Part I: The Scythe
The lady said to me, ” No, no. I will just go ahead and do it my way with the clippers. Don’t worry, I know what I’m doing.” The breeze was gentle but gaining strength, a storm on the outskirts of the island approached the small shed and outdoor patio area where I sat. The lady’s hands bolted around my scalp, grabbing, pulling, twisting. Chunks of red began to fall to the floor and so began the second haircut in my first three months of travel in Panama.
I had chosen this place on the basis that there was a woman haircutter willing to cut a man’s hair. For some reason in Bocas Del Toro, there was not one other local lady willing to do the deed. Taking note of my past haircuts, all good ones have been done by women, so going to the local barber shop here seemed a little less appealing.
The lady is also an American, which technically would make it easier to explain how you like it cut. And so, explain I did – ‘like this but shorter, use scissors not clippers, thinning shears at the end, leave a little room for styling.’ …but to no avail. This woman had 36 years of experience that no doubt would trump my five seconds of directions. She immediately busted out the clippers without a guard and began shearing away. A bead of sweat formed above my left eyebrow.
There seemed to be no pattern to her mayhem. Locks of golden redness blew away in the gusting gale, never to be seen again. There was no turning back now, I had to just sit still, very still, ever so still knowing that even the slightest breath might throw her alignment off and my head would be gouged yet again. She had a way of slapping that clipper around, walking to the front of me with one eye wide and the other in a squint, that made feel like I might have been better off growing dreadlocks. The speed at which she worked was quite impressive. So astoundingly fast, that just as I thought she might have finished the first pass on one side…she announced that instead, she was finished. ..and what a fine job she thought she had done. I peered into the handheld mirror and to my horror I saw exactly what I imagined was being done up there. A complete mess, so much so that i couldn’t even begin to explain how to fix it. Better to cut my losses early, pay up, and run at a full sprint back to the apartment to clean up the atrocity with my own clippers.
Part II: The Weedwacker
Rule number one in haircutting, never cut your own hair.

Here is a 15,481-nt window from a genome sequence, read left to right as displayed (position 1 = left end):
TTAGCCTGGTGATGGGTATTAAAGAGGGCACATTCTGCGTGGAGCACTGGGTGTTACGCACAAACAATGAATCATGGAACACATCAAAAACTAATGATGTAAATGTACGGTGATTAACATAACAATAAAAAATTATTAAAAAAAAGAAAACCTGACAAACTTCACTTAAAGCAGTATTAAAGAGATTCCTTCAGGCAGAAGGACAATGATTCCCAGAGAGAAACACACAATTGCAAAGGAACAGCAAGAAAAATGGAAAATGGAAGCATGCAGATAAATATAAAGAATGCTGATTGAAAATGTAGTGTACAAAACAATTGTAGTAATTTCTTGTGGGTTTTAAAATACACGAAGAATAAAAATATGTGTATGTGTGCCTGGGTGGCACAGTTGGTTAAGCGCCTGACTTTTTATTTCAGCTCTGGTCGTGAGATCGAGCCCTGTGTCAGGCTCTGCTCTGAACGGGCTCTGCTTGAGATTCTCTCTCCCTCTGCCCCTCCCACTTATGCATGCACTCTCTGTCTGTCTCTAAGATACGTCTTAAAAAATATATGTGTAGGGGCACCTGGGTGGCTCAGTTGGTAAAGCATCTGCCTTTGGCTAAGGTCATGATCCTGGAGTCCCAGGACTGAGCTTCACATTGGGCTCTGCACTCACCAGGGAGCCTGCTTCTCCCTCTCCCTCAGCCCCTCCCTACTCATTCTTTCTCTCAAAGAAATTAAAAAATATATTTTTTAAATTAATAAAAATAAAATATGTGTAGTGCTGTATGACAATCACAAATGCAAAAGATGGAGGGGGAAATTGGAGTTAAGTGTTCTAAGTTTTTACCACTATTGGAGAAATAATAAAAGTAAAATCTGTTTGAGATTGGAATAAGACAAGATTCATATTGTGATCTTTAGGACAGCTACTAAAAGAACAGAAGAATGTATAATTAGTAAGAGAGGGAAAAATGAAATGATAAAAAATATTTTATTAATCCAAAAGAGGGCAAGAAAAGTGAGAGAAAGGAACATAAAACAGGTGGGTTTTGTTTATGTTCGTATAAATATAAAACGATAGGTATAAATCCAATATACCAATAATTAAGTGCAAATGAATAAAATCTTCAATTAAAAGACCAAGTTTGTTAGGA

Rule number two, if you must cut your own hair, don’t even think of trying it with a $5 pair of clippers bought in a Chinese owned general store in Panama.
I began chopping away at what was already quite a tragedy on top of my scalp. The results were not good, to say the least. I ended up with a sink full of hair, and what amounts to the fine beginnings of a proper mullet. Not entirely wanting to sport a mullet on my journey, I opted for what I should have done in the first place…go to the local barber.
Part III: The Lawnmower
After walking several blocks through town on a well-lit afternoon, with tons of people on the street available to admire the fine work being done to what was left of the tufts on my head…I arrived at the barber shop. Little more than an open-air garage with tin roof and stolen airport seating benches, it was a quaint place. I plopped myself down in the chair and explained in Spanish what had occurred over the previous hour to my poor follicles. The barber, a bit younger than me, spun me around and immediately shook his head in disbelief. This was serious, he understood, he could help me. Yet again another pair of clippers came out and started chopping away, but this time things were different. The guy had an elegant sense of control, gliding the clippers as though he were steering a John Deere lawn mower through a falty patch of unruly grass. He evened things out and blended them down. At the end he took out a razor blade and, holding it tightly in his fingers, began to scrape away at the nape of my neck – shaping my freshly mowed head of hair. Once more a bead of sweat formed on my brow – for one untimely slip would send that razor straight through my neck.
My wallet is now $15 dollars thinner, my head 3 pounds lighter, and another day has passed in Panama.